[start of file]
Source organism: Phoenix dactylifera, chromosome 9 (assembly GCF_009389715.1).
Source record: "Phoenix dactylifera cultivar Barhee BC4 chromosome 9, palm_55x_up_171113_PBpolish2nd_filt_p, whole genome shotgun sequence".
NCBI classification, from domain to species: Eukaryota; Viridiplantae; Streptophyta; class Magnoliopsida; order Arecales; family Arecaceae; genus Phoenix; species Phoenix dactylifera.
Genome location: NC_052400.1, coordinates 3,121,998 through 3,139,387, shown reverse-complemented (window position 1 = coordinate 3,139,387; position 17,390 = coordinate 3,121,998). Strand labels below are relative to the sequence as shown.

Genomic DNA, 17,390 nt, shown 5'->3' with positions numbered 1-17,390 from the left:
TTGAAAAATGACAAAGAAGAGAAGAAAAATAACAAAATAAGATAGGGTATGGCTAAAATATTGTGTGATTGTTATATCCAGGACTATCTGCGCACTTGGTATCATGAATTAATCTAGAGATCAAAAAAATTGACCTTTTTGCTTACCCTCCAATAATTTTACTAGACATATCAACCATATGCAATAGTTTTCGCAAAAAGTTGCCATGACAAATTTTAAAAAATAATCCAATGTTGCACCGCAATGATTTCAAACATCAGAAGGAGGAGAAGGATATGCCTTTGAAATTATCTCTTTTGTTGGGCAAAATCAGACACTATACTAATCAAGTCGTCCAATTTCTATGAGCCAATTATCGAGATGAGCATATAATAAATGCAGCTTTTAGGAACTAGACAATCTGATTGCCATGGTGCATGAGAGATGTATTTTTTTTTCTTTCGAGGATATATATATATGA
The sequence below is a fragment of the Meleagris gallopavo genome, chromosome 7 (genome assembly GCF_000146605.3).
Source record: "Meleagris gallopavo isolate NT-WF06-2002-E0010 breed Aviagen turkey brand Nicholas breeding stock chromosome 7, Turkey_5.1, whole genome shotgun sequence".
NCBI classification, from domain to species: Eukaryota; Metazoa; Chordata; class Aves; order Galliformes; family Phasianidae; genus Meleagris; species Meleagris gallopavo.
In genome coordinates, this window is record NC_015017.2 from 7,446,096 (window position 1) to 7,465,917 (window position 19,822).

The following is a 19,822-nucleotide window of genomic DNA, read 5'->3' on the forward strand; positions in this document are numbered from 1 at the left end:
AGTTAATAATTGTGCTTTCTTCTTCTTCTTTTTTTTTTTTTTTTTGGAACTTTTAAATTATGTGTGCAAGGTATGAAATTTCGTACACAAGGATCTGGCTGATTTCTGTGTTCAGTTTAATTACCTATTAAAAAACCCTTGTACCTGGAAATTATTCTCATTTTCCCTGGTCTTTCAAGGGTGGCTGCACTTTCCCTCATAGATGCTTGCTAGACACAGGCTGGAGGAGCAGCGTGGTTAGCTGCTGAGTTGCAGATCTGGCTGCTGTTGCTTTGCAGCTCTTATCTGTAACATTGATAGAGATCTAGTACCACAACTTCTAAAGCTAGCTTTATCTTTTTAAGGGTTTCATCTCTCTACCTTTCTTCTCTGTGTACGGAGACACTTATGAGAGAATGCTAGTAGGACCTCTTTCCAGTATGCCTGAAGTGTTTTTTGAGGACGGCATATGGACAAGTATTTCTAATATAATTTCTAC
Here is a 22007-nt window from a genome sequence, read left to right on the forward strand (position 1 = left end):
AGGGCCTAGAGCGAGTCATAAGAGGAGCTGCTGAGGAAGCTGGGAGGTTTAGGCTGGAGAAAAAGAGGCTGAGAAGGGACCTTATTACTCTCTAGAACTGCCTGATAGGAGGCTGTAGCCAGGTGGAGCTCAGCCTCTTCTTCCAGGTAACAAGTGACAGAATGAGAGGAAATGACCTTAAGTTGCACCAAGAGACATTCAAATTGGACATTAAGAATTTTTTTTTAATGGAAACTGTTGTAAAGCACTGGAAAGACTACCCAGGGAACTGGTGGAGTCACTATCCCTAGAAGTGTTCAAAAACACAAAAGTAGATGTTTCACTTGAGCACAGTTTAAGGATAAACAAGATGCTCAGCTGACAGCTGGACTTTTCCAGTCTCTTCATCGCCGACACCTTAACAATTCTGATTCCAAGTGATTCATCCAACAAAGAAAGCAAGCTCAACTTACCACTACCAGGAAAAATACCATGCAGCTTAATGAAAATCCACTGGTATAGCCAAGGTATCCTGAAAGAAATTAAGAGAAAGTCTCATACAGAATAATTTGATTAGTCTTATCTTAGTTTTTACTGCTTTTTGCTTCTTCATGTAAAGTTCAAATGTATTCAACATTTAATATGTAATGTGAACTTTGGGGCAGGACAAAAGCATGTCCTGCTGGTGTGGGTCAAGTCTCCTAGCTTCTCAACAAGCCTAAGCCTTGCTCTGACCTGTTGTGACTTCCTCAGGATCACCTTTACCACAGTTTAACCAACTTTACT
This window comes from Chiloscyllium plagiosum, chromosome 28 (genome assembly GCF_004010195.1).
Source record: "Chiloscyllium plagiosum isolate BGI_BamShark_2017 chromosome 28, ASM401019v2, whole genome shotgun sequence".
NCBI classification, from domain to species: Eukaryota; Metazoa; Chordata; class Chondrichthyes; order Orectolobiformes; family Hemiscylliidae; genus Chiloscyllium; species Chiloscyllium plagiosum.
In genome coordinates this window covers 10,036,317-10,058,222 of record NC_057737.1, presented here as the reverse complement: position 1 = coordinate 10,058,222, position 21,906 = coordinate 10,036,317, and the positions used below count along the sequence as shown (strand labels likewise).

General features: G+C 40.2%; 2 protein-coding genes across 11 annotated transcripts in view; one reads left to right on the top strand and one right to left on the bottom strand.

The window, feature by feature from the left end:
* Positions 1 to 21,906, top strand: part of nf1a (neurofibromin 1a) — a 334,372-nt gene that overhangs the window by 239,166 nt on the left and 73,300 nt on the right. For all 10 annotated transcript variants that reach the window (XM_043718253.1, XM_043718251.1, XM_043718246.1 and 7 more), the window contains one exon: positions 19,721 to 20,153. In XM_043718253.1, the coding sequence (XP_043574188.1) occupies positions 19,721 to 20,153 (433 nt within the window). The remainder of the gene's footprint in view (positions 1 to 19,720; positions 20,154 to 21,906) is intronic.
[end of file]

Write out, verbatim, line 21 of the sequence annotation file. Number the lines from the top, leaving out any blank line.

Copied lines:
* Positions 1 to 21,906, top strand: part of nf1a (neurofibromin 1a) — a 334,372-nt gene that overhangs the window by 239,166 nt on the left and 73,300 nt on the right. For all 10 annotated transcript variants that reach the window (XM_043718253.1, XM_043718251.1, XM_043718246.1 and 7 more), the window contains one exon: positions 19,721 to 20,153. In XM_043718253.1, the coding sequence (XP_043574188.1) occupies positions 19,721 to 20,153 (433 nt within the window). The remainder of the gene's footprint in view (positions 1 to 19,720; positions 20,154 to 21,906) is intronic.